A dog howling in the night can be disturbing -- it can sound sad and lonely, but it can also elicit fantasies of a red-eyed pack of savage killers in full pursuit in the moonlight. Multiple myths surround this canine custom, and some of them may even be true.
That dogs howl at the moon is, in and of itself, a myth. Dogs howl for the same reasons their wild cousins do -- communication. Wolves howl, day or night, full moon or dark, to call to pack members separated from the pack, to let other packs know the boundaries of their territory and just for the helluvit, like a community sing. Dogs do it to make contact with other dogs when they're bored or lonely, and often when they hear another sound that resembles a howl: a siren or even a human singing. The moon is completely irrelevant. The "at the moon" part probably comes from the posture they assume when howling -- head back, nose to the sky -- which directs the sound up and out so that it carries over a wider area. These long, drawn-out vocalizations can easily be heard as far as 10 miles away.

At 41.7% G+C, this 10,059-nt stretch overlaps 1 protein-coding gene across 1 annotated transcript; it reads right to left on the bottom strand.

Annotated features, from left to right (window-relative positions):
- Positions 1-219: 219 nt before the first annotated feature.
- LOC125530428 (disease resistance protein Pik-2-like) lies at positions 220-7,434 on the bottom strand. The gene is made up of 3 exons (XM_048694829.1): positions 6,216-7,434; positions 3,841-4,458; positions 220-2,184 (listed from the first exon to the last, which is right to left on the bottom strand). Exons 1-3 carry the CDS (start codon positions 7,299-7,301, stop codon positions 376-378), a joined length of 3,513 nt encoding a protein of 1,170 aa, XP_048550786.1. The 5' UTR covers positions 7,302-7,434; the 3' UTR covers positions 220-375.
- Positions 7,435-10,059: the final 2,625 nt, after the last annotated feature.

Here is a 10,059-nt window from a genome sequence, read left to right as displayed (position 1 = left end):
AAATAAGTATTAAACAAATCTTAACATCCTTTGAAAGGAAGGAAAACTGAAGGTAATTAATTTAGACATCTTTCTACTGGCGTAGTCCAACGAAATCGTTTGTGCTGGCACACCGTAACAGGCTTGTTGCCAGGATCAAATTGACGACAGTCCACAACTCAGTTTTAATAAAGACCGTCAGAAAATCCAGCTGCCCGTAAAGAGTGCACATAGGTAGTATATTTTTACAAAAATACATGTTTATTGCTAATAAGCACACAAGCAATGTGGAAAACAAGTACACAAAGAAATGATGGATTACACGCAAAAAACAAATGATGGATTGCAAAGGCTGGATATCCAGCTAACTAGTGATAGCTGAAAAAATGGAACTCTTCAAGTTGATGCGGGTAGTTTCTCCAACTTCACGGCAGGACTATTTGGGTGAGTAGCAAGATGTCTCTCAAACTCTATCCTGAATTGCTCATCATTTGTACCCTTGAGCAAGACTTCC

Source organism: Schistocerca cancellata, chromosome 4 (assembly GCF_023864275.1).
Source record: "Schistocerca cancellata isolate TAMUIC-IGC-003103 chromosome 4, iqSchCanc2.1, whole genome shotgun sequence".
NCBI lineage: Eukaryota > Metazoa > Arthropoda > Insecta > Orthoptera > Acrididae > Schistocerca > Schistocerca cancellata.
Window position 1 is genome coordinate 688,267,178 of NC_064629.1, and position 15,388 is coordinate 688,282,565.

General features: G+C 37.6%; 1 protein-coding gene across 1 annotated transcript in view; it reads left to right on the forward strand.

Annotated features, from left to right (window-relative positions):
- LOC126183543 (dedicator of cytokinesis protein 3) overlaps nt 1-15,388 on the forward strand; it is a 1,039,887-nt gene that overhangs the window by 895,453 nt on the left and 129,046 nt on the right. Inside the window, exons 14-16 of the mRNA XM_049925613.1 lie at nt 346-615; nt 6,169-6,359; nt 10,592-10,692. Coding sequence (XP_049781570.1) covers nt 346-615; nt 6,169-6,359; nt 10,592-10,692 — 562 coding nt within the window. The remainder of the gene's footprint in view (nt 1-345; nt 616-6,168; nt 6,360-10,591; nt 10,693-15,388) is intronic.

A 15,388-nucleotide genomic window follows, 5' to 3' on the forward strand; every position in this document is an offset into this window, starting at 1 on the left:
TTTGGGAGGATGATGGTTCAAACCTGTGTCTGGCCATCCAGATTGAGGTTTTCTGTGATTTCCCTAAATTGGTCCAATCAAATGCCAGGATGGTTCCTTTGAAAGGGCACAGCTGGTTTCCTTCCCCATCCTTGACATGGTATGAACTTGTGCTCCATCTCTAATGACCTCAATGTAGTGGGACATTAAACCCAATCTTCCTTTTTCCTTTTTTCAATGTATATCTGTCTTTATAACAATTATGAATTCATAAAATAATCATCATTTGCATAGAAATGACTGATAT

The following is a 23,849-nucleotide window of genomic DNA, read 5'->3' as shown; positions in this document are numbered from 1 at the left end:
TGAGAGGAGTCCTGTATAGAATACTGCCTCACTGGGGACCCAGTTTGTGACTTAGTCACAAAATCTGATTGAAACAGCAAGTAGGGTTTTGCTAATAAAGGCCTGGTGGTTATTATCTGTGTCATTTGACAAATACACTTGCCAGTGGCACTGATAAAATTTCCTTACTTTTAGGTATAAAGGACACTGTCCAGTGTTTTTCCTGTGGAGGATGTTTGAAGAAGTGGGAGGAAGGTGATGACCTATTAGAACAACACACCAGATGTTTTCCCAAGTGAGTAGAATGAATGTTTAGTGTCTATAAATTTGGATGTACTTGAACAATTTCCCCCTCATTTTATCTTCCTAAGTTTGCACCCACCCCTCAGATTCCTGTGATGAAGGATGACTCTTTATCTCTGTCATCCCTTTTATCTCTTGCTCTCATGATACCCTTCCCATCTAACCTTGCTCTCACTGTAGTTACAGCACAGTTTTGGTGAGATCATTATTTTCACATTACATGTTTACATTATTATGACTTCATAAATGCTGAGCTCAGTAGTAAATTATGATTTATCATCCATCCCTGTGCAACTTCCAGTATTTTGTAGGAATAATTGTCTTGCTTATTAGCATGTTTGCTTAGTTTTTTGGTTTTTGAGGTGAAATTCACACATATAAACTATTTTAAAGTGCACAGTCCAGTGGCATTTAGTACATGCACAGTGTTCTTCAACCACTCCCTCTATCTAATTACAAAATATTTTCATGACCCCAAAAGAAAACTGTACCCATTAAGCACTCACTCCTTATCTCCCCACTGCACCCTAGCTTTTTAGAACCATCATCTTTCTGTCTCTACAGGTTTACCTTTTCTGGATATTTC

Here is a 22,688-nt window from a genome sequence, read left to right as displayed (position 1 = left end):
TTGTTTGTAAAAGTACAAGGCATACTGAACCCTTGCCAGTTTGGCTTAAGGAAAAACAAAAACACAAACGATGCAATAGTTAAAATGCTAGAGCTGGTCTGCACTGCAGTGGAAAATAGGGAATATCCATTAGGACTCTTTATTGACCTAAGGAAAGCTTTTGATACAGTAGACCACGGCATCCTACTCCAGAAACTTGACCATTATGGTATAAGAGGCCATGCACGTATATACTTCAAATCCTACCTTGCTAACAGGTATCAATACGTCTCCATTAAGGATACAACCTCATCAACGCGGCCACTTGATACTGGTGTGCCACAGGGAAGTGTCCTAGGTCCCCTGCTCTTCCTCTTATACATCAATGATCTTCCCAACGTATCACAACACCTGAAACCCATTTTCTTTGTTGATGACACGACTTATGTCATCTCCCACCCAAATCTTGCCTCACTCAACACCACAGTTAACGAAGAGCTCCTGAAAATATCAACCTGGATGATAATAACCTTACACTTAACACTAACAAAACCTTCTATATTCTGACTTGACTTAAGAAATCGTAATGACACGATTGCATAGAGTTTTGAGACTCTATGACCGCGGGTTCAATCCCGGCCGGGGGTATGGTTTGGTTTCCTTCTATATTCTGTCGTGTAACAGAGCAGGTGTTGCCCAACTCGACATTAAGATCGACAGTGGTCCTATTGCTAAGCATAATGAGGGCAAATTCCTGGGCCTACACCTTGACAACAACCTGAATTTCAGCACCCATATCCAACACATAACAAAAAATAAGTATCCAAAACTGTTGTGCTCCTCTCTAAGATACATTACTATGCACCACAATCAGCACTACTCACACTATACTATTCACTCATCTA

Since Pharaoh ruled in Egypt, dogs howling at night have been regarded by cultures as diverse as the Celts and the Japanese as an omen of doom. To the Welsh, a howling dog on the doorstep meant a death in the house.
It's a widespread belief that dogs howl and show other disturbed behaviors in advance of natural disasters, such as earthquakes, tsunamis, avalanches and violent storms. Science is divided on this, with some saying it's just that they can hear sounds better and smell things better than people, while others credit them with a "sixth sense" that warns them to seek safety.
There's also a common belief that dogs react to supernatural phenomena and "see" or otherwise perceive spirits, ghosts and demons. They have been depicted in fiction as howling at the approach of a werewolf. Got silver bullets?
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